Frederick Varley Art

I picked up a couple of pieces this week which were created because an artist found a niche in the market and needed money.  This allowed him to survive and eventually move to Canada where he continued and expanded his artistic view.

Desert Scene by Frederick Horsma Varley

Desert Scene
by Frederick Horsma Varley @ 1905

#FrederickHorsmanVarley (1881-1969) was born in Sheffield and studied art while at school.  He continued his studies in Antwerp but returned to live in Sheffield where he worked on the docks.  To make ends meet he was advised to paint desert scenes of North Africa for the London art market. He painted Arabian desert scenes with Arab’s and camels along the Nile River. He also produced watercolours of Arabian markets and seascapes.  On the advise of #ArthurLismer he emigrated to Canada in 1912 where Lismer also went to reside.

Desert Ruin by Frederick Horsman Varley @ 1905

Desert Ruin
by Frederick Horsman Varley @ 1905

He served in the 1st World War where his artistic talent led him to be commissioned as a war artist. His paintings of combat are based on his experiences at the front.

For my Canadian readers, you might be wondering why his name as well as Lismer’s might just be slightly familiar.  Well, after moving to Canada, Frederick Horsman Varley and Arthur Lismer became founding members of the ‘Group of Seven’ artists.  Varley is known for his landscapes.  He painted people in green, pink, or purple.  He was one of two from the the #GroupofSeven to paint portraits.  He painted Canadian wilderness that had been damaged by fire or harsh climates. Varley’s major contribution to art is his work with the Group of Seven.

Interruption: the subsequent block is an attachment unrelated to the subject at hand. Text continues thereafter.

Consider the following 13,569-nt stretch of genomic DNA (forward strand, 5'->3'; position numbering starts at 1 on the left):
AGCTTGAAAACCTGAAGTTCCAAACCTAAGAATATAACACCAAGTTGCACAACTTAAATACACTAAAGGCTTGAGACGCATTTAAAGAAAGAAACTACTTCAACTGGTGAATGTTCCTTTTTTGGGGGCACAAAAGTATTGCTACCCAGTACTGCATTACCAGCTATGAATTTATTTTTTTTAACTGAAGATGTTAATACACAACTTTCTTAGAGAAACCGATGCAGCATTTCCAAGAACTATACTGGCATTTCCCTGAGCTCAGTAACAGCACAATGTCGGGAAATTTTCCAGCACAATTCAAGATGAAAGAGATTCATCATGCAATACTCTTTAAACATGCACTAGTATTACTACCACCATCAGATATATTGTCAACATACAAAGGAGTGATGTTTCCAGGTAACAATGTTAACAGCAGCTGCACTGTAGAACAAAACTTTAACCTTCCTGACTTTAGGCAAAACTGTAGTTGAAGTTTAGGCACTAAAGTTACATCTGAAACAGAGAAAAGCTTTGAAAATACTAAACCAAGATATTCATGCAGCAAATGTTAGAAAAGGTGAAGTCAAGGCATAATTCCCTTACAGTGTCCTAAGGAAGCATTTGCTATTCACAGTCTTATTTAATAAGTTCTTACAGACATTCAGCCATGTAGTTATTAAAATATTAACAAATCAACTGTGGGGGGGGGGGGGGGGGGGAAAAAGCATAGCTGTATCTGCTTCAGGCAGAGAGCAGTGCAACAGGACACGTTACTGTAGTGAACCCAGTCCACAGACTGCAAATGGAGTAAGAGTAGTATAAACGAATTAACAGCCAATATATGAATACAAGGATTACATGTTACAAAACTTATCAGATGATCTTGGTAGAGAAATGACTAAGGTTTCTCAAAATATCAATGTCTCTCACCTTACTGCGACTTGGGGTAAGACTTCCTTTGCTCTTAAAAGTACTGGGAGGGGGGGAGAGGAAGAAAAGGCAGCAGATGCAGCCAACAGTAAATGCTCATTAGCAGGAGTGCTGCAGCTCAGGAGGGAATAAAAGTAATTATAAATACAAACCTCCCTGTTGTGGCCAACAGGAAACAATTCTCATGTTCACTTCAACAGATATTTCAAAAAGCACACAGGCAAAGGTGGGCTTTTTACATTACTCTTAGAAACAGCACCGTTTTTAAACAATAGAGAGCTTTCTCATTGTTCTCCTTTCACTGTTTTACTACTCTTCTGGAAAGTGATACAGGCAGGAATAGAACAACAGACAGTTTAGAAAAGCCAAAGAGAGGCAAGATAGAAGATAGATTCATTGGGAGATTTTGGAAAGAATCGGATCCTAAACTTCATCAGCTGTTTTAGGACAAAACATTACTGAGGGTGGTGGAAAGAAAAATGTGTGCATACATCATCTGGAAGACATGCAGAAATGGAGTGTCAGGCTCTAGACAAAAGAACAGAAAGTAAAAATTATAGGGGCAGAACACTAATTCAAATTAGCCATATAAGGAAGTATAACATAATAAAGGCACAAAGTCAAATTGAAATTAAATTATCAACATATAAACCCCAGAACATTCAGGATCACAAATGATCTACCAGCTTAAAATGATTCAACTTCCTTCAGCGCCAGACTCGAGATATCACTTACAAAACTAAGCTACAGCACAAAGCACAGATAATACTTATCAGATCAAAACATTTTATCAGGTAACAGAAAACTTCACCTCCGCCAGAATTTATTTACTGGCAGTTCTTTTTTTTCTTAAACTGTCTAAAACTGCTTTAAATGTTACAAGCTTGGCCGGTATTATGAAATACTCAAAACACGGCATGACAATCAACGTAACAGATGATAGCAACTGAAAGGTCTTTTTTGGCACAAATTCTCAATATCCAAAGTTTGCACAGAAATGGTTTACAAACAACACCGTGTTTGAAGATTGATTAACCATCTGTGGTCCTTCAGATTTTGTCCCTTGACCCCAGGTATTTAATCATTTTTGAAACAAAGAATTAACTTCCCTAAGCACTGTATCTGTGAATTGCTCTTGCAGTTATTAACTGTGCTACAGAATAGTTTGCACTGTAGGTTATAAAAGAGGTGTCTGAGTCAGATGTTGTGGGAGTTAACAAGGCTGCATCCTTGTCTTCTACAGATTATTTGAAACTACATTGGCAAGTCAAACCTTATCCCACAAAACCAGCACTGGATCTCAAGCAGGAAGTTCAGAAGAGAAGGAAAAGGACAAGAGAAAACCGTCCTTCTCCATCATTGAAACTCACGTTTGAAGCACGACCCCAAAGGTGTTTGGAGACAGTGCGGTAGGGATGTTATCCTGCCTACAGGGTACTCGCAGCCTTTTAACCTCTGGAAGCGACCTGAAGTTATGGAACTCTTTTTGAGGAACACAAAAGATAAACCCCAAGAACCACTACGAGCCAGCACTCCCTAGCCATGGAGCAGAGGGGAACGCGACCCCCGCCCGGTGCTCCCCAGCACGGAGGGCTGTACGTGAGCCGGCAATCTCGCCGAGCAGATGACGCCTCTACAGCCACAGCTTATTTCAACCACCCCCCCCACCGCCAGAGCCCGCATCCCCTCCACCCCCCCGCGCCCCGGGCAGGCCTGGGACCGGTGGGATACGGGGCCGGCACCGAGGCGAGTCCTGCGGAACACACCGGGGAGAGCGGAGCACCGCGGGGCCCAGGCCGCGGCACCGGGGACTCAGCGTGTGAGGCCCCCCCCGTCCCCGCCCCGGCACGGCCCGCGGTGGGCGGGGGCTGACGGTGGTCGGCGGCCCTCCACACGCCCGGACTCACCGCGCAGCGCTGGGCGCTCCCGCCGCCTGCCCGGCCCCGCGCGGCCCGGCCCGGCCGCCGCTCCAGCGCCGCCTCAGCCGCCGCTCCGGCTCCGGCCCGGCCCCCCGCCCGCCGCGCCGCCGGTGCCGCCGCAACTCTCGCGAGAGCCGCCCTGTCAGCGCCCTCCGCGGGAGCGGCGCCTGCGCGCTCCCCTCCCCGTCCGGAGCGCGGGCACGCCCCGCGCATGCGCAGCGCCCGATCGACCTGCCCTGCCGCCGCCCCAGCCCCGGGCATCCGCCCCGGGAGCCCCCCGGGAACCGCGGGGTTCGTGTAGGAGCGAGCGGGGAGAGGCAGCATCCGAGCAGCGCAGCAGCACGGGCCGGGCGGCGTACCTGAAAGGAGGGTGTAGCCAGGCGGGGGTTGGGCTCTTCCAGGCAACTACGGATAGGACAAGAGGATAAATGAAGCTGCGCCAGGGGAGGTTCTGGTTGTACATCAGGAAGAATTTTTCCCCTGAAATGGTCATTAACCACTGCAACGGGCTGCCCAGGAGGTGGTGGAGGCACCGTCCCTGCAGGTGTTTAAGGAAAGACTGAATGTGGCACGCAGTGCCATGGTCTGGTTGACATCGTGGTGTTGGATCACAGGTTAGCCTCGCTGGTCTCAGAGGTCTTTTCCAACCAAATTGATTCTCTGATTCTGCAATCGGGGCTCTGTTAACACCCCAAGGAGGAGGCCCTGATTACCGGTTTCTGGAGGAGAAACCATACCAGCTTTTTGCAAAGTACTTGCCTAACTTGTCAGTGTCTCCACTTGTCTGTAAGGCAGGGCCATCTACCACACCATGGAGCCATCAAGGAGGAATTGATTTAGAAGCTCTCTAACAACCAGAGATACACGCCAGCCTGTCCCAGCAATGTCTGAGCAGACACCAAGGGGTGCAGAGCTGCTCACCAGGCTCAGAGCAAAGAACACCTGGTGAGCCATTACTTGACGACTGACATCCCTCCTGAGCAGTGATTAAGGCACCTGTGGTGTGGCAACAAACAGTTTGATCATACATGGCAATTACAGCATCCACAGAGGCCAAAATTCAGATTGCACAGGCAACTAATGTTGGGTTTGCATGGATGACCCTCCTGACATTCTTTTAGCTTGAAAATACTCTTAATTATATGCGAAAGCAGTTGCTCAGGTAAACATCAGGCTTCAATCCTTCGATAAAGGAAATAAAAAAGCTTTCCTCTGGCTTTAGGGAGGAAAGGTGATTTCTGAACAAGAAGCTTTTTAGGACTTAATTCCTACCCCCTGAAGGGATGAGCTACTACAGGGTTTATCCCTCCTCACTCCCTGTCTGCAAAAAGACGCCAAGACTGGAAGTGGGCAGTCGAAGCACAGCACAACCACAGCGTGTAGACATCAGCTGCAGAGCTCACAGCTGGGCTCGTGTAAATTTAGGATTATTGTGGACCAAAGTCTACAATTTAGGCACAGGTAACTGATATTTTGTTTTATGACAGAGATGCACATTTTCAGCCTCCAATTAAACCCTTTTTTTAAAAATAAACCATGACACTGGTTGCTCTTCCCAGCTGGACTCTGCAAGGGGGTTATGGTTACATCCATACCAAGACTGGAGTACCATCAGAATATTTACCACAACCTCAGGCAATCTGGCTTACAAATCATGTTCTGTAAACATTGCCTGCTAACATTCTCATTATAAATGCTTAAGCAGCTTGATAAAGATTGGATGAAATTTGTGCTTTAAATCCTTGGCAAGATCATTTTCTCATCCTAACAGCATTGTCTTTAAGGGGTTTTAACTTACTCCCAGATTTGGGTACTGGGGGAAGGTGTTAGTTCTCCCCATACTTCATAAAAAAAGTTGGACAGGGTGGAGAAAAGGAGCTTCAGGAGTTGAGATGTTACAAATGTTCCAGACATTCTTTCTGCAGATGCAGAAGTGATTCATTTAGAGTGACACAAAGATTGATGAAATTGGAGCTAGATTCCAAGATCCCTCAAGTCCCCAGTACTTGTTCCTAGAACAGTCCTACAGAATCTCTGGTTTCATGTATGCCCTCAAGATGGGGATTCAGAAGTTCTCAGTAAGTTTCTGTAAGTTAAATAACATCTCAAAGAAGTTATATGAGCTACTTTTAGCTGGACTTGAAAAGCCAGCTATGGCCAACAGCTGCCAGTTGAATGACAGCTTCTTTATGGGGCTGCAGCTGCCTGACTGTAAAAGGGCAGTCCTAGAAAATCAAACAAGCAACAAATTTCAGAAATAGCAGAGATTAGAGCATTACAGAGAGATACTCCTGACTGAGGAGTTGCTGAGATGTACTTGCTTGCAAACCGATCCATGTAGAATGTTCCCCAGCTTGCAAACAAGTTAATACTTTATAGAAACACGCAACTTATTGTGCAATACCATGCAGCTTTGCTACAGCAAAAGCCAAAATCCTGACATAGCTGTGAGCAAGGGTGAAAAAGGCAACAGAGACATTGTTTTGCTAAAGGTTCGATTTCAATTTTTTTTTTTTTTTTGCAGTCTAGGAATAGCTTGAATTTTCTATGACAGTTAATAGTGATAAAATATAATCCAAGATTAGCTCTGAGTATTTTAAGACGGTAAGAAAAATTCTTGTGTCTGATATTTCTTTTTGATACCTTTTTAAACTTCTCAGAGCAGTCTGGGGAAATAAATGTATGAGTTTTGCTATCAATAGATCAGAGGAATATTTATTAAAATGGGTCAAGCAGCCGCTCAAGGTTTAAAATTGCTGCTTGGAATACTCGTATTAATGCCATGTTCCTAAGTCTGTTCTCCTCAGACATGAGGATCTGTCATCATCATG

We finish with another enlisted artist. Capt. G F Atkinson.  Curry and Rice (on Forty Plates), or the Ingredients of Social Life at ‘Our’ Station in India.  The book satirizes British officials and residents in a fictional village of Kabob in India, affectionately referred to as ‘Our Station’. The people and places are probably caricatures of those Atkinson encountered as a Captain in the Bengal Engineers. Atkinson drew all 40 plates in the book. Each plate is accompanied by a brief description.

Our Coffee Shop by Capt G F Atkinson @ 1859

Our Coffee Shop by Capt G F Atkinson @ 1859

Atkinson, certainly, was not afraid to make fun of authority figures in the province.

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